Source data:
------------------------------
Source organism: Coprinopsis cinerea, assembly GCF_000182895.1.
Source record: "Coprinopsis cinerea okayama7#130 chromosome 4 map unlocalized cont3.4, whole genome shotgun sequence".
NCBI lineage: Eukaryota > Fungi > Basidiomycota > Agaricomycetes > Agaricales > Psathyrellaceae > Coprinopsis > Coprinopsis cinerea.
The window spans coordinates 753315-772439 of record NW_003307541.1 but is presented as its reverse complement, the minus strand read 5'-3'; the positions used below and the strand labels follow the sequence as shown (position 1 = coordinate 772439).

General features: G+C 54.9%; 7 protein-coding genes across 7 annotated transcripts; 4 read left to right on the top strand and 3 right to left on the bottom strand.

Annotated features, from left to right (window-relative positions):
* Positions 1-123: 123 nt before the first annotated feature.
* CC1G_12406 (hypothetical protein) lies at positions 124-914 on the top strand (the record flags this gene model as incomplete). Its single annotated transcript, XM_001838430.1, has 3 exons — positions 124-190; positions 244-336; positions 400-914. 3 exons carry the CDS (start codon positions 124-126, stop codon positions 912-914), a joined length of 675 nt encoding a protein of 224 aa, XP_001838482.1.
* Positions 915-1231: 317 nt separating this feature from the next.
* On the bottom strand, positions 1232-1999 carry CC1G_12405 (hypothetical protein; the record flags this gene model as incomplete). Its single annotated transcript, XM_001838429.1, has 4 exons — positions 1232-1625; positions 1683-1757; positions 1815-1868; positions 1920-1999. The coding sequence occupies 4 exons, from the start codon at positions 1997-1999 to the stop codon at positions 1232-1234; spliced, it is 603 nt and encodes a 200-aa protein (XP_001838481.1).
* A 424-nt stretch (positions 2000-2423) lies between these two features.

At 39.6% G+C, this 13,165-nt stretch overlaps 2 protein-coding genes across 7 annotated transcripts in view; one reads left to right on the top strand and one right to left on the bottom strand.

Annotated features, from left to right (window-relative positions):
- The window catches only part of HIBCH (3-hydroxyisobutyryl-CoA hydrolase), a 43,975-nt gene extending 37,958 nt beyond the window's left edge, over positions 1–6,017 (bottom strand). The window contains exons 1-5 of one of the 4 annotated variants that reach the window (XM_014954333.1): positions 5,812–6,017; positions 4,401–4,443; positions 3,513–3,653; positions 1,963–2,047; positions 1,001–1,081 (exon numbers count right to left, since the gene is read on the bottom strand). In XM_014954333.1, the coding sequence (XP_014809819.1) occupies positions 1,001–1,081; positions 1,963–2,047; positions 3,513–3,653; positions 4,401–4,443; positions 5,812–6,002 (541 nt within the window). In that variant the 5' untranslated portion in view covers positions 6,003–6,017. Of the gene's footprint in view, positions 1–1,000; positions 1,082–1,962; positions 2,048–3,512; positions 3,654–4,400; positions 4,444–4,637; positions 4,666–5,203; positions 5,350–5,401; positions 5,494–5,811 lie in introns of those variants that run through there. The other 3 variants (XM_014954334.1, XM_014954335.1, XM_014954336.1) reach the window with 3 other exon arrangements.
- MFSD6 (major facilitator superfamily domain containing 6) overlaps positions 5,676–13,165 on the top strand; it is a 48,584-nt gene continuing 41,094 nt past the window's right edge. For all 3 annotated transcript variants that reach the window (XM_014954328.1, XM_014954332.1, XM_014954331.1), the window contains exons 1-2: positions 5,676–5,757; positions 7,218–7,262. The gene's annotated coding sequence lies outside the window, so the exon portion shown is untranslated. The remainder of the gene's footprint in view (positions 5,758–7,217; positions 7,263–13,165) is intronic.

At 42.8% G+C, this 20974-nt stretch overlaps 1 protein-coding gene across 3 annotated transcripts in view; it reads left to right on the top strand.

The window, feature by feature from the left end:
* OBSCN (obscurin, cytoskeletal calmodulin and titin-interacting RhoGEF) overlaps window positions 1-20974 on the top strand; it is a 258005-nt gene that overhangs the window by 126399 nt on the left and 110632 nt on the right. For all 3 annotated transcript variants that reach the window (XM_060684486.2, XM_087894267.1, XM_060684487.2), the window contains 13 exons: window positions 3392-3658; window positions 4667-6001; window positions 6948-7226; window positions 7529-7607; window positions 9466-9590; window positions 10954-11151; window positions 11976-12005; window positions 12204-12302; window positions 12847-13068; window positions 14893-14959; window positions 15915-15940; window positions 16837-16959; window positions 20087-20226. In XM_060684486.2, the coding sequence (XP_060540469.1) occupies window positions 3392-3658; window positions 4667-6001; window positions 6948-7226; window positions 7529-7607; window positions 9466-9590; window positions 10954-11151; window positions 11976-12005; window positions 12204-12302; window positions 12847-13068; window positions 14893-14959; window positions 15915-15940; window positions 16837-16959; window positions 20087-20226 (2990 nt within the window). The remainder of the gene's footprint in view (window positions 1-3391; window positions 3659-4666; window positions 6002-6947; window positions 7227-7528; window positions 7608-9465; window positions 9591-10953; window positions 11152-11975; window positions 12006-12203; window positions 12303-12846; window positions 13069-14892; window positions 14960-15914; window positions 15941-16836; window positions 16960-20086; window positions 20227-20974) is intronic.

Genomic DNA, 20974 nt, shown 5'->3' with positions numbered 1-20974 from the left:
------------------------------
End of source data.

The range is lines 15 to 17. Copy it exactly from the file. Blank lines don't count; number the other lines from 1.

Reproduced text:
- MFSD6 (major facilitator superfamily domain containing 6) overlaps positions 5,676–13,165 on the top strand; it is a 48,584-nt gene continuing 41,094 nt past the window's right edge. For all 3 annotated transcript variants that reach the window (XM_014954328.1, XM_014954332.1, XM_014954331.1), the window contains exons 1-2: positions 5,676–5,757; positions 7,218–7,262. The gene's annotated coding sequence lies outside the window, so the exon portion shown is untranslated. The remainder of the gene's footprint in view (positions 5,758–7,217; positions 7,263–13,165) is intronic.

At 42.8% G+C, this 20974-nt stretch overlaps 1 protein-coding gene across 3 annotated transcripts in view; it reads left to right on the top strand.

The window, feature by feature from the left end: